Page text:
Having eight defensemen would mean scratching two every game — assuming the team does not dress seven and after that failed experiment in last year's playoffs, why would they — which means it would be a struggle to make sure everyone gets consistent playing time in the final weeks of the season.

Perhaps placing Chorney on waivers is the team trying to get him more playing time to keep him sharp in case the team suffers injuries on the blue line and he is called upon in the playoffs.

Or perhaps it could mean something else.


Chorney played on Feb. 15, but that was during the mentor's trip. Barry Trotz's policy for those trips is to get everyone in at least one of those two games. Before that, Chorney had not played since Jan. 2. It certainly seems like the team was comfortable with him being the designated No. 7 and was not all that concerned about getting him regular playing time before now.

When asked if the Kempny trade would mean any roster moves, Trotz said Monday that he was not sure and hinted that perhaps more moves could be coming from general manager Brian MacLellan. Moving Chorney's salary off the books does not clear much cap room, but it does clear some.

Perhaps MacLellan has another move up his sleeve before Monday's trade deadline.

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Michal Kempny excited to move from last place Chicago to first place Caps

Michal Kempny excited to move from last place Chicago to first place Caps

On Sunday, Michal Kempny was a defenseman struggling for a spot in the lineup for a team poised to miss the playoffs for the first time since 2008. On Monday, he became potentially an important piece on the roster of the first place Capitals.

The last few days have been quite the whirlwind for Kempny who tallied an assist for Chicago on Saturday in a 7-1 blowout against what is now his current team. While the Blackhawks may have gotten the better of Washington that night, Kempny is excited about the postseason opportunity that now lies in front of him.

"Nobody knows what's happening in Chicago, but I'm really happy and I'm really glad that I can be here," Kempny told reporters on Tuesday after his first skate with the team. "There is option of play a playoff and I'm very happy for it."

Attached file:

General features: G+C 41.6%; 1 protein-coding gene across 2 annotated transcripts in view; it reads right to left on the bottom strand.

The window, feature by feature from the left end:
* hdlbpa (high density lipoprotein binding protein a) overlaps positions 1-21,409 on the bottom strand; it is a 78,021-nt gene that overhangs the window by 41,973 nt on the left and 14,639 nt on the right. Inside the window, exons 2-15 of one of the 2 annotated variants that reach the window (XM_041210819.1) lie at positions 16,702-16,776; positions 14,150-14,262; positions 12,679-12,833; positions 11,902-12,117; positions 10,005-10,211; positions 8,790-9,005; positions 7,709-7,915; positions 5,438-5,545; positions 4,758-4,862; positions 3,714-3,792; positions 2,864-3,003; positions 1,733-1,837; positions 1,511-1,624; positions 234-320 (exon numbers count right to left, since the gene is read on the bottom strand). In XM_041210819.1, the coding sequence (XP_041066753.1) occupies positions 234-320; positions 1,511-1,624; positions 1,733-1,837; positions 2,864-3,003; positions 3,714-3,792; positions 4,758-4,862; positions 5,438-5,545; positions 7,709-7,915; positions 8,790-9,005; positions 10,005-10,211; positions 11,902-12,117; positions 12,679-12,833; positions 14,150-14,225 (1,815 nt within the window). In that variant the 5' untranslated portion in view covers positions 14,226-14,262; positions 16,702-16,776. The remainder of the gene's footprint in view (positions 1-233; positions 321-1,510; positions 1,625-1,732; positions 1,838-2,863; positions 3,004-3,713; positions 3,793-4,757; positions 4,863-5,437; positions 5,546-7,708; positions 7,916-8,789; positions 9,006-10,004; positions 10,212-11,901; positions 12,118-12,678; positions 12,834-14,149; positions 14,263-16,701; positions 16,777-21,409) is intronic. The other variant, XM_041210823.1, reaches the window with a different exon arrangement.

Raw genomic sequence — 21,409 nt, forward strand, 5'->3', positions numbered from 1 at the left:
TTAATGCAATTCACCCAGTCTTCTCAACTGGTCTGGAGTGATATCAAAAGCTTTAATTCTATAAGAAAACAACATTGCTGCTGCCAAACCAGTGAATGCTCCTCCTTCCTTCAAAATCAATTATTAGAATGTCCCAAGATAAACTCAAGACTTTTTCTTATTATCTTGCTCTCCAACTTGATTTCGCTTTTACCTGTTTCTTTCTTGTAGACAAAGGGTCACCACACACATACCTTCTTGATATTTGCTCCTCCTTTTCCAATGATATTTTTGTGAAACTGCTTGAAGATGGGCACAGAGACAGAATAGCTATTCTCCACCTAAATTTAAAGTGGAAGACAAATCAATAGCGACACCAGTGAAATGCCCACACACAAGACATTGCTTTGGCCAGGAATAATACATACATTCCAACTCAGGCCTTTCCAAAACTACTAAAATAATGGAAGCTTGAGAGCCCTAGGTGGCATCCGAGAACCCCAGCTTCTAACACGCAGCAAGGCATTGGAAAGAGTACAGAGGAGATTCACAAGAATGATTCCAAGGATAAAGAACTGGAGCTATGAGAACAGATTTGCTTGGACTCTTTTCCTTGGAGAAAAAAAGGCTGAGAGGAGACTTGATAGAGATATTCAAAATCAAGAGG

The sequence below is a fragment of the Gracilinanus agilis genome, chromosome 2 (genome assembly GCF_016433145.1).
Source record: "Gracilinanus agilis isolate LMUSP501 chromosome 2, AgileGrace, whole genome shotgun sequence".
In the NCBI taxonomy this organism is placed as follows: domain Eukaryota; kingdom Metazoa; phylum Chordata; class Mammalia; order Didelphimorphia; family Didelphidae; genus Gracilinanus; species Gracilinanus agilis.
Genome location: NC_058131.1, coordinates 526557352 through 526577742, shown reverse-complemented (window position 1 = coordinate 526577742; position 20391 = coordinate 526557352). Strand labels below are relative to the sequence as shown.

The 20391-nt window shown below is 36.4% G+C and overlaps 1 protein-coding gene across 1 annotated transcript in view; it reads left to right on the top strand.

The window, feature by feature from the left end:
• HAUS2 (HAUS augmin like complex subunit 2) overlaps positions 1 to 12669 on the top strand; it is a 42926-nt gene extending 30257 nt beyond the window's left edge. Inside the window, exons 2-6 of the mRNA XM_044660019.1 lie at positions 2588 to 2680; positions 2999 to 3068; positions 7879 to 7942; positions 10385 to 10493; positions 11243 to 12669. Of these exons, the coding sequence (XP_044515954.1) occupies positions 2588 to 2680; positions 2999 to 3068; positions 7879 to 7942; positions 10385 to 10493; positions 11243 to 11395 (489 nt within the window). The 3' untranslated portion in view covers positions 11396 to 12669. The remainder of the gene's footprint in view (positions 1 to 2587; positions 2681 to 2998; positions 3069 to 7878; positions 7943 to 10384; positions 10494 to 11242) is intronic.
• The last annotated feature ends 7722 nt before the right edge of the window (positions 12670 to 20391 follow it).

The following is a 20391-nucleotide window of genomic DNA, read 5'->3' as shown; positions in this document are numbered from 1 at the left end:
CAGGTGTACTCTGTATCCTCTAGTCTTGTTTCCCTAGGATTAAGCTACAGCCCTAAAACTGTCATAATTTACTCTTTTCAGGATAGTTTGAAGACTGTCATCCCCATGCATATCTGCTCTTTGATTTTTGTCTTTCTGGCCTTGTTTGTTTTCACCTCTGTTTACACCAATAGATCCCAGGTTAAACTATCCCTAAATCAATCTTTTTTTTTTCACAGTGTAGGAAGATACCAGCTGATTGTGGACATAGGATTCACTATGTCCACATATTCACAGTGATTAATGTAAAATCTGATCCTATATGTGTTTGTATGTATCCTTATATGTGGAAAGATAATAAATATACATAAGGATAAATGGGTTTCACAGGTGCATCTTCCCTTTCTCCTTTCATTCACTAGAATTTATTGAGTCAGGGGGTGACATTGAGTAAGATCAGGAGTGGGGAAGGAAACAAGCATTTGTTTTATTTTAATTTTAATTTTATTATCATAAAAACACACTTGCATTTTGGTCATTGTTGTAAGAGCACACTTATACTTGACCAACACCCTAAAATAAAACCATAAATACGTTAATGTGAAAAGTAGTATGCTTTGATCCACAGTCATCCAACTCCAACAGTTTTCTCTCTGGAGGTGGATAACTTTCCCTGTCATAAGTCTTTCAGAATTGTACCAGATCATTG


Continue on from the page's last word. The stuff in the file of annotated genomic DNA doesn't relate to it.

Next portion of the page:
The 27-year-old Czech defenseman played only 31 games for the Blackhawks this season, but considering Washington's need to shore up its defense before the trade deadline and the team's willingness to give up a third-round pick to acquire him, it is likely he will have a much more significant role with the Caps.

"I thought that I [was] going to get more space on the ice and more ice time, but I didn't play more than half games," Kempny said of his decision to originally sign with Chicago. "But now I'm here and I'm really glad that I'm here. Washington is amazing city and great organization and I hope I will get a chance to access myself on the ice more than in Chicago."

Kempny will not play in Tuesday's game against the Tampa Bay Lightning, but did say he expects to play Thursday when the team visits the Florida Panthers.

When he does get into the lineup, it is unclear just how big a role he will play initially or how the team foresees utilizing him going forward. He is a left-shot defenseman and did tell reporters he prefers to play on that side. It seems unlikely the team would acquire him just to put him on his offside.

As of now, however, everything regarding his role in Washington is up in the air.

"I need everything settle down a little bit," he said. "New teammates, new people around here."